- Leonid Momotok enters plea at a hearing Tuesday in Brooklyn
- U.S. says five-year scheme was largest of its kind charged
A Georgia broker admitted that he joined an insider-trading ring that reaped millions of dollars in illicit profits from Ukrainian hackers who pilfered corporate press releases before they were published.
Leonid Momotok, of Suwanee, Georgia, said Tuesday that he profited from trades based on information that he knew was stolen.
“It was bad judgment and I am very sorry,” he told U.S. Magistrate Judge Ramon Reyes in Brooklyn, New York.
Momotok, 48, was one of nine people charged in Brooklyn and New Jersey in a case the government described last year as the largest scheme of its kind ever prosecuted, in both the scope of the hacking and the number of traders involved.
Momotok said he was invited to join the group by Arkadiy Dubovoy, a friend who told him he was getting unpublished press releases from hackers. Dubovoy was charged separately by federal prosecutors in New Jersey and is awaiting trial. Momotok said he then joined another acquaintance, Vladislav Khalupsky, helping him analyze and place trades based on the unpublished press releases. Khalupsky, who was also charged by the U.S., isn’t in custody.
As part of a plea deal, Momotok pleaded guilty to one count of conspiracy to commit wire fraud and agreed not to challenge a prison term of not more than nine years when he is sentenced Dec. 9. He and his attorney, Linda Moreno, declined to comment as they left court.
The case highlights an unusual intersection of securities fraud and hacking. Prosecutors said the ring employed a criminal alliance of traders and hackers who infiltrated PR Newswire Association LLC, Marketwired Inc. and Business Wire, obtaining more than 150,000 unpublished news releases ahead of market-moving news. Traders made about $30 million in illicit gains.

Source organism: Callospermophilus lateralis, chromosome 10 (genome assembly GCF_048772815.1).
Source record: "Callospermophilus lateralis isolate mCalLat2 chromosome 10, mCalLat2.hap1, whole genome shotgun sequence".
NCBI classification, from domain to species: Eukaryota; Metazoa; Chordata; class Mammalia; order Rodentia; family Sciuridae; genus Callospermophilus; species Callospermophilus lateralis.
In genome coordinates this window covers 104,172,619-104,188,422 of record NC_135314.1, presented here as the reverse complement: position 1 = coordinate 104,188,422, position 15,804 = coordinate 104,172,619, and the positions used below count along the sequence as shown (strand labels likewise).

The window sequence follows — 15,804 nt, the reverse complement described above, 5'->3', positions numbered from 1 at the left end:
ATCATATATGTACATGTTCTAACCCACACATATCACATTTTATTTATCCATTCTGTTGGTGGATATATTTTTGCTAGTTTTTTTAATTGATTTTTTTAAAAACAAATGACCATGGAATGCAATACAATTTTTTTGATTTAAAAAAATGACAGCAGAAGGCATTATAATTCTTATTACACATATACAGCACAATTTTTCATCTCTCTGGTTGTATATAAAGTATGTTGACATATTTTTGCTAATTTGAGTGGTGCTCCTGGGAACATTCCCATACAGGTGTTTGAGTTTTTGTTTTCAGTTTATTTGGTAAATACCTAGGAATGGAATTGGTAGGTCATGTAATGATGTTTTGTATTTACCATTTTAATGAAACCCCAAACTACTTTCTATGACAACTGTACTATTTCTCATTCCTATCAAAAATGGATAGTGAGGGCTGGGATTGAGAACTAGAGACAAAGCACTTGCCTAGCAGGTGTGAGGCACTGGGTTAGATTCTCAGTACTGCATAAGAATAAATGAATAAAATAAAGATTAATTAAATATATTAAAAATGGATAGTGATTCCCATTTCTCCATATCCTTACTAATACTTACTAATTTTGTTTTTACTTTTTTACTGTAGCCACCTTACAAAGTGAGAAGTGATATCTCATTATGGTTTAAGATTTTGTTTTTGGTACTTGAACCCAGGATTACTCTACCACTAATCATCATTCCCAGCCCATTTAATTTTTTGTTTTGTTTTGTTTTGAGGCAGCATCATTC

The ring gained access to the three services by launching a series of orchestrated cyber-attacks using malware and obtaining the log-in credentials of newswire employees, according to the government. Hackers then circulated “shopping lists” of companies about to issue news releases, such as Panera Bread Co., Caterpillar Inc., Home Depot Inc. and Advanced Micro Devices Inc., the government said.
Members of the ring in the U.S. and the Ukraine, including Momotok, traded on the leaked news releases ahead of their publication, prosecutors said. Millions of dollars were laundered when they were transferred to Europe, Asia and elsewhere using shell companies, according to the government.
Momotok’s co-defendant, Vitaly Korchevsky, called the alleged “linchpin” by prosecutors, is accused of making $17 million. He pleaded not guilty to the charges and is awaiting trial. Another co-defendant, Alexander Garkusha, pleaded guilty in December and is cooperating with the U.S. He hasn’t yet been sentenced.
Of the five charged by federal prosecutors in New Jersey, two have pleaded guilty and charges are pending against the other three, according to court records. In May, a tenth person, Vadym Iermolovych, 28, of Ukraine, pleaded guilty in federal court in Newark, to helping two other hackers steal thousands of news releases. Iermolovych was charged separately by the U.S.
The cases are U.S. v. Turchynov, 15-cr-00390, U.S. District Court, District of New Jersey (Newark), and U.S. v. Korchevsky, 15-cr-00381, U.S. District Court, Eastern District of New York (Brooklyn).